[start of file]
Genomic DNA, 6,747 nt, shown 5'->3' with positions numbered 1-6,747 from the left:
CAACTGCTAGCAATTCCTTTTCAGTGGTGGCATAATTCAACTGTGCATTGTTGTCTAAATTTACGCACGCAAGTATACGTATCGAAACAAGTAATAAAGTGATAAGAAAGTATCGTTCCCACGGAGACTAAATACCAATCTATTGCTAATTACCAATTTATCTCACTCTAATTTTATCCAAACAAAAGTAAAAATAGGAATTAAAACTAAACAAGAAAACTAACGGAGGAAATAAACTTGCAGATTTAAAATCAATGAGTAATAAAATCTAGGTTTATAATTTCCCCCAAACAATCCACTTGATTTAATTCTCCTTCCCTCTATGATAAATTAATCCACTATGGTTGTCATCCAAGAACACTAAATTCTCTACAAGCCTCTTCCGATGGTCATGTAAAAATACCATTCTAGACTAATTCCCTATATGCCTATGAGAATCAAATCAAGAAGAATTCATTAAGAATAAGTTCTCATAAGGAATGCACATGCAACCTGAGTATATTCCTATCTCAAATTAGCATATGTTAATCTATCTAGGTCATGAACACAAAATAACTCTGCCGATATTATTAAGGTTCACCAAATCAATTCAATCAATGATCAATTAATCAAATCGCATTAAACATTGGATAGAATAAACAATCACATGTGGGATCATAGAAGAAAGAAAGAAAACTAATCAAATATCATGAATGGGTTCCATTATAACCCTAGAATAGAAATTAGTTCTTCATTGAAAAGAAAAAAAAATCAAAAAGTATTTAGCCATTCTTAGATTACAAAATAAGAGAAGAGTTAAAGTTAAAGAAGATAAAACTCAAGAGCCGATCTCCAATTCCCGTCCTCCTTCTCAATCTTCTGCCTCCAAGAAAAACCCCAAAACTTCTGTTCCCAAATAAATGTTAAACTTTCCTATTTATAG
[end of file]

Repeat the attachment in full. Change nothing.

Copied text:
Genomic DNA, 6,747 nt, shown 5'->3' with positions numbered 1-6,747 from the left:
CAACTGCTAGCAATTCCTTTTCAGTGGTGGCATAATTCAACTGTGCATTGTTGTCTAAATTTACGCACGCAAGTATACGTATCGAAACAAGTAATAAAGTGATAAGAAAGTATCGTTCCCACGGAGACTAAATACCAATCTATTGCTAATTACCAATTTATCTCACTCTAATTTTATCCAAACAAAAGTAAAAATAGGAATTAAAACTAAACAAGAAAACTAACGGAGGAAATAAACTTGCAGATTTAAAATCAATGAGTAATAAAATCTAGGTTTATAATTTCCCCCAAACAATCCACTTGATTTAATTCTCCTTCCCTCTATGATAAATTAATCCACTATGGTTGTCATCCAAGAACACTAAATTCTCTACAAGCCTCTTCCGATGGTCATGTAAAAATACCATTCTAGACTAATTCCCTATATGCCTATGAGAATCAAATCAAGAAGAATTCATTAAGAATAAGTTCTCATAAGGAATGCACATGCAACCTGAGTATATTCCTATCTCAAATTAGCATATGTTAATCTATCTAGGTCATGAACACAAAATAACTCTGCCGATATTATTAAGGTTCACCAAATCAATTCAATCAATGATCAATTAATCAAATCGCATTAAACATTGGATAGAATAAACAATCACATGTGGGATCATAGAAGAAAGAAAGAAAACTAATCAAATATCATGAATGGGTTCCATTATAACCCTAGAATAGAAATTAGTTCTTCATTGAAAAGAAAAAAAAATCAAAAAGTATTTAGCCATTCTTAGATTACAAAATAAGAGAAGAGTTAAAGTTAAAGAAGATAAAACTCAAGAGCCGATCTCCAATTCCCGTCCTCCTTCTCAATCTTCTGCCTCCAAGAAAAACCCCAAAACTTCTGTTCCCAAATAAATGTTAAACTTTCCTATTTATAG